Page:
Search Results

Source: PLOS ONE
Resulting in 7 citations.
1. Apollonio, Dorie E.
Dutra, Lauren M.
Glantz, Stanton A.
Associations between Smoking Trajectories, Smoke-free Laws and Cigarette Taxes in a Longitudinal Sample of Youth and Young Adults
PLOS ONE published online (11 February 2021): DOI: 10.1371/journal.pone.0246321.
Also: https://journals.plos.org/plosone/article?id=10.1371/journal.pone.0246321
Cohort(s): NLSY97
Publisher: PLOS
Keyword(s): Geocoded Data; Legislation; Smoking (see Cigarette Use); State-Level Data/Policy; Taxes

Permission to reprint the abstract has not been received from the publisher.

Cigarette smoking patterns vary within the population, with some individuals remaining never smokers, some remaining occasional users, and others progressing to daily use or quitting. There is little research on how population-level tobacco control policy interventions affect individuals within different smoking trajectories. We identified associations between tobacco control policy interventions and changes across different smoking trajectories among adolescents and young adults. Using 15 annual waves of data drawn from the National Longitudinal Survey of Youth 1997 (NLSY97), we applied a group-based trajectory model to identify associations between days smoked per month, comprehensive smoke-free laws, cigarette tax rates, and known socio-demographic risk factors for membership in different smoking trajectories. Comprehensive smoke-free laws were associated with reduced risk of initiation and reductions in days smoked per month for all trajectories other than occasional users. Higher tax rates were associated with reduced risk of initiation and days smoked for all trajectories other than established users. Overall, population-based tobacco control policies, particularly comprehensive smoke-free laws, were associated with reduced smoking. Tobacco taxes primarily reduced risk of initiation and use among never smokers, experimenters, and quitters, consistent with previous research suggesting that tobacco manufacturers lower prices after tax increases to reduce the cost of continued smoking for established users. These results provide support for expanding smoke-free laws and establishing a minimum tobacco floor price, which could improve public health by reducing the risk of initiation as well as use among occasional and established smokers.
Bibliography Citation
Apollonio, Dorie E., Lauren M. Dutra and Stanton A. Glantz. "Associations between Smoking Trajectories, Smoke-free Laws and Cigarette Taxes in a Longitudinal Sample of Youth and Young Adults." PLOS ONE published online (11 February 2021): DOI: 10.1371/journal.pone.0246321.
2. Bernstein, Shayna
Rehkopf, David
Tuljapurkar, Shripad
Horvitz, Carol C.
Poverty Dynamics, Poverty Thresholds and Mortality: An Age-Stage Markovian Model
PLoS ONE published online (16 May 2018): DOI: 10.1371/journal.pone.0195734.
Also: http://journals.plos.org/plosone/article?id=10.1371/journal.pone.0195734
Cohort(s): NLSY79
Publisher: PLOS
Keyword(s): Health and Retirement Study (HRS); Mortality; Poverty

Permission to reprint the abstract has not been received from the publisher.

Recent studies have examined the risk of poverty throughout the life course, but few have considered how transitioning in and out of poverty shape the dynamic heterogeneity and mortality disparities of a cohort at each age. Here we use state-by-age modeling to capture individual heterogeneity in crossing one of three different poverty thresholds...at each age. We examine age-specific state structure, the remaining life expectancy, its variance, and cohort simulations for those above and below each threshold. Survival and transitioning probabilities are statistically estimated by regression analyses of data from the Health and Retirement Survey RAND data-set, and the National Longitudinal Survey of Youth. Using the results of these regression analyses, we parameterize discrete state, discrete age matrix models.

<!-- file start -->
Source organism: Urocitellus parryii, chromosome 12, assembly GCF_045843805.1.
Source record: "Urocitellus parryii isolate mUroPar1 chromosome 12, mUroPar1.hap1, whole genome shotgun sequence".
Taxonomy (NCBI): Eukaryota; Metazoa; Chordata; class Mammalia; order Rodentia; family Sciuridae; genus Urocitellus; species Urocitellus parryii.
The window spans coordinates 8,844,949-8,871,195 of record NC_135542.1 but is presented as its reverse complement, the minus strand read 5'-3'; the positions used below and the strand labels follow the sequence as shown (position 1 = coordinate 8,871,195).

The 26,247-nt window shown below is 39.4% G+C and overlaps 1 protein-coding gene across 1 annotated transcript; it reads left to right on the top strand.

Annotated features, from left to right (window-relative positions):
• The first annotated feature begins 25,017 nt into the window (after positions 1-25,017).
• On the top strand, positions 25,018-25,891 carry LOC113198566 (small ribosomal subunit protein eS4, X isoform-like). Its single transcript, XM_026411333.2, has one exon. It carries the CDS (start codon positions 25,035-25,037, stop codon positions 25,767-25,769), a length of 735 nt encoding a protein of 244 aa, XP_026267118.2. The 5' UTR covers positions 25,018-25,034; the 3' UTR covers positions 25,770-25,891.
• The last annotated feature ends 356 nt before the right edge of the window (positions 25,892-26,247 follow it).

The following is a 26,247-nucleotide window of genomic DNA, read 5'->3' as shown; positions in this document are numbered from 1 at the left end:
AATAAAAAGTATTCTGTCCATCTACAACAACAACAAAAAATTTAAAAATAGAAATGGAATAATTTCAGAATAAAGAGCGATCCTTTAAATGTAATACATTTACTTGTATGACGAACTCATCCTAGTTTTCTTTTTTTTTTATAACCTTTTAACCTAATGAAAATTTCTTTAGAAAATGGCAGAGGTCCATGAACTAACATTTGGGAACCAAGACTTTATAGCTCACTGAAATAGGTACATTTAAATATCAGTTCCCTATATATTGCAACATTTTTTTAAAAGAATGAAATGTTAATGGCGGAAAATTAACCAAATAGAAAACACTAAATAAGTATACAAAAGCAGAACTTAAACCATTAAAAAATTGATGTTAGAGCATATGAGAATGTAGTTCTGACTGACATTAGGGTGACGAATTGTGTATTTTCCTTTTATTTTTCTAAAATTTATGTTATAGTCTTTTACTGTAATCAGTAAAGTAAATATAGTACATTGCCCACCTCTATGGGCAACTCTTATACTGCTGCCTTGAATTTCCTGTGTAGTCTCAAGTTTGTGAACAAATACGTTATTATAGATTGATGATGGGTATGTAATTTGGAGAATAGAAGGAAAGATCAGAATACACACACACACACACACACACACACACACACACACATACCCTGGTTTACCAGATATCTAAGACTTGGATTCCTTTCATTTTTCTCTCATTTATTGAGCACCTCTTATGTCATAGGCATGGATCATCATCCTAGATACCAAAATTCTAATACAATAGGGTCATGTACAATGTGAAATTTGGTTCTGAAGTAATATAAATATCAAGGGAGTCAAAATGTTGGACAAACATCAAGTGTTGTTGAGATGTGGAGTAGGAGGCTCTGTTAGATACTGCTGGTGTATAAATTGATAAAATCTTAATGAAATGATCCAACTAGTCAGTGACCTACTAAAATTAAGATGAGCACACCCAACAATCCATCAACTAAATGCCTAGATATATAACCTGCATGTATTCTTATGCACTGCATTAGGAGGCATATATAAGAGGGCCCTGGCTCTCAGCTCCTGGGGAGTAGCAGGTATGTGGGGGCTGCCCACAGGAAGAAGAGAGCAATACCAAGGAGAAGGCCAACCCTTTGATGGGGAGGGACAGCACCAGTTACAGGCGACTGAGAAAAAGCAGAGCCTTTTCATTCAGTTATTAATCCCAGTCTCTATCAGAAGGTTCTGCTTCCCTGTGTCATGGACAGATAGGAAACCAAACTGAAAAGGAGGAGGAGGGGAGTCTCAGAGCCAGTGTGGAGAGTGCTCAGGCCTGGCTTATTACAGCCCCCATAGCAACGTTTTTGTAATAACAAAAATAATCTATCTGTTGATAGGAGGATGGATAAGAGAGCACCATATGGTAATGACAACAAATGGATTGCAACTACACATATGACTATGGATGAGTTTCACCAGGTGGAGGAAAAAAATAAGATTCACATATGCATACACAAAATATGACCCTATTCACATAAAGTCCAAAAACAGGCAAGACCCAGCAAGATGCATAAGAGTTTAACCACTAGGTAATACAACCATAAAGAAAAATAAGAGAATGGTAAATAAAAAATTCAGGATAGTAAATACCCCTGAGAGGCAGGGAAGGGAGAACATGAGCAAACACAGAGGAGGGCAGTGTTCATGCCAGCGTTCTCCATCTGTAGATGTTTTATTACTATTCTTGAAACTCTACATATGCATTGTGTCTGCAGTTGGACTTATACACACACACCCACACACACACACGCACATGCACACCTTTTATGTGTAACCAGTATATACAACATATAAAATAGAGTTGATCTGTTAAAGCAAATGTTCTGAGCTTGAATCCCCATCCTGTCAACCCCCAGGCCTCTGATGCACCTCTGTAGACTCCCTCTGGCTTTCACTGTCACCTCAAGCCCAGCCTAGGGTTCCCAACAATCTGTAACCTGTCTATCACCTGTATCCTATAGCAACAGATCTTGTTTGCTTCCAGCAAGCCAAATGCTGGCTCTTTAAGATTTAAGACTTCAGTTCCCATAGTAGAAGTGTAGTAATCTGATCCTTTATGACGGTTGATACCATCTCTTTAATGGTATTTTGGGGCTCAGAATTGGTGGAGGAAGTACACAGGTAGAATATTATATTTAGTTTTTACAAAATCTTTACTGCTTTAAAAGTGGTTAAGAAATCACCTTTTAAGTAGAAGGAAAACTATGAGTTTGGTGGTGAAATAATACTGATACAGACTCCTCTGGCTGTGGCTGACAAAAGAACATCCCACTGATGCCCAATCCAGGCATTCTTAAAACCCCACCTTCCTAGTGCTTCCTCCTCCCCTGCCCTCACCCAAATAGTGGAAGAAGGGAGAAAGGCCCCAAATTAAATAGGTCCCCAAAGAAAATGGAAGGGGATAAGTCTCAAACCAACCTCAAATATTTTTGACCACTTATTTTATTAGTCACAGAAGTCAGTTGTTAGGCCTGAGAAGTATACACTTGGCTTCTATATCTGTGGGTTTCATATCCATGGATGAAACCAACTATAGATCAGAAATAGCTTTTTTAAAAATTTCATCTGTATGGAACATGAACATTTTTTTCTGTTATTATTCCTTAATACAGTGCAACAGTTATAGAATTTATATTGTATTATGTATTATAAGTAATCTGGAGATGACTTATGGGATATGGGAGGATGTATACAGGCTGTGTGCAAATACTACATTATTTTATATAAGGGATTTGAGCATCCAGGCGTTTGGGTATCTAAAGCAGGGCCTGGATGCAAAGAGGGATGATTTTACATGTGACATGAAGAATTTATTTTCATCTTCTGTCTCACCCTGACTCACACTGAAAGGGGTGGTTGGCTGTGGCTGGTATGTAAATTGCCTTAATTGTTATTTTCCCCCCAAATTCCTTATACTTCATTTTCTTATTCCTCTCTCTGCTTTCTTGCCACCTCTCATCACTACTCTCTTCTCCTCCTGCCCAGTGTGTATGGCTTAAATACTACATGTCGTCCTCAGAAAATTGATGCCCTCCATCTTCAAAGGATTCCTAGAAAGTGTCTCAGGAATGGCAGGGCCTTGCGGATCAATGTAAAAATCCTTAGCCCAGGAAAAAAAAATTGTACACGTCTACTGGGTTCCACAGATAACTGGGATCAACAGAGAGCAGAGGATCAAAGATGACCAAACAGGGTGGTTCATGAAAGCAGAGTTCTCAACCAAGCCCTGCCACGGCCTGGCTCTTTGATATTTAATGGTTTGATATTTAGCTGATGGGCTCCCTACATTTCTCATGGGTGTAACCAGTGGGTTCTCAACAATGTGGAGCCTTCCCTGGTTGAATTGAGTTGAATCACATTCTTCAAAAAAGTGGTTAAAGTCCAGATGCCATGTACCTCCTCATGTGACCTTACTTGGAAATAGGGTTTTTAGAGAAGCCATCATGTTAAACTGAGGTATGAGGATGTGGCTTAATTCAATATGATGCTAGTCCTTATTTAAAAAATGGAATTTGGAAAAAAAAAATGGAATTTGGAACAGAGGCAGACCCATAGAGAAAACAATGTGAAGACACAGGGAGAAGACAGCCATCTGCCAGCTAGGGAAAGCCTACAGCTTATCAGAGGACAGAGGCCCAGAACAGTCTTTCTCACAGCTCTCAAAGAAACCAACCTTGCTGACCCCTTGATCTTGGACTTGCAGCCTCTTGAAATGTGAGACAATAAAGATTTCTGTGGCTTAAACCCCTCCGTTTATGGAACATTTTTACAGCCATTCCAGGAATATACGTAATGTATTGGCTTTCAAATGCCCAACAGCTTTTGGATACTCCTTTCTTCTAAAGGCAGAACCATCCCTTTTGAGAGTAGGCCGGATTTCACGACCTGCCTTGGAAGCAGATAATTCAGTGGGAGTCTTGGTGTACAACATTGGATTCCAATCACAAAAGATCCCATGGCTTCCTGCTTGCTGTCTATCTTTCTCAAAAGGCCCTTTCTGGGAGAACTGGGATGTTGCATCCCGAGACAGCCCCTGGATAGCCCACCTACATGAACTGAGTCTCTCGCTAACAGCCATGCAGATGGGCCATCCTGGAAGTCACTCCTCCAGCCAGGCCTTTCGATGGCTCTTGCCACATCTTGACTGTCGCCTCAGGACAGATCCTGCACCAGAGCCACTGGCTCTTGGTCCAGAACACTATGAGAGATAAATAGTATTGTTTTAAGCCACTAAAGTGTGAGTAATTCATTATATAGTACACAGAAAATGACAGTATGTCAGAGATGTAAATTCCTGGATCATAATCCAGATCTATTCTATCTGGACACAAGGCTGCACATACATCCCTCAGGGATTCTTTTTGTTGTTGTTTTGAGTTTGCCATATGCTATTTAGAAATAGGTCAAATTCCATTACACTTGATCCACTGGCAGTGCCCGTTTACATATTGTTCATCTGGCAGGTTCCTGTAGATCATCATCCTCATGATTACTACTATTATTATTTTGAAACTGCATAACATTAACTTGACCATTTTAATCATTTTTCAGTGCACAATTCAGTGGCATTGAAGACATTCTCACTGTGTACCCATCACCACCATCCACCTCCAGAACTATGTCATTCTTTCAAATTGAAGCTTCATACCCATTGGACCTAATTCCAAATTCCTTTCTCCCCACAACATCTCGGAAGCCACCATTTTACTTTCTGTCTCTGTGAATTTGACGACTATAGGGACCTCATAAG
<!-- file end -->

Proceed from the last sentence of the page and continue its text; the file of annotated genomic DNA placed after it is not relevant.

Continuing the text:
Bibliography Citation
Bernstein, Shayna, David Rehkopf, Shripad Tuljapurkar and Carol C. Horvitz. "Poverty Dynamics, Poverty Thresholds and Mortality: An Age-Stage Markovian Model." PLoS ONE published online (16 May 2018): DOI: 10.1371/journal.pone.0195734.
3. Devaraj, Srikant
Quigley, Narda R.
Patel, Pankaj C.
The Effects of Skin Tone, Height, and Gender on Earnings
PLOS ONE published online (2 January 2018): DOI: doi.org/10.1371/journal.pone.0190640.
Also: http://journals.plos.org/plosone/article?id=10.1371/journal.pone.0190640
Cohort(s): NLSY97
Publisher: PLOS
Keyword(s): Discrimination; Earnings; Gender Differences; Height; Physical Characteristics; Skin Tone

Permission to reprint the abstract has not been received from the publisher.

Using a theoretical approach grounded in implicit bias and stereotyping theories, this study examines the relationship between observable physical characteristics (skin tone, height, and gender) and earnings, as measured by income. Combining separate streams of research on the influence of these three characteristics, we draw from a sample of 31,356 individual-year observations across 4,340 individuals from the National Longitudinal Study of Youth (NLSY) 1997. We find that skin tone, height, and gender interact such that taller males with darker skin tone attain lower earnings; those educated beyond high school, endowed with higher cognitive ability, and at the higher income level (>75th percentile) had even lower levels of earnings relative to individuals with lighter skin tone. The findings have implications for implicit bias theories, stereotyping, and the human capital literature within the fields of management, applied psychology, and economics.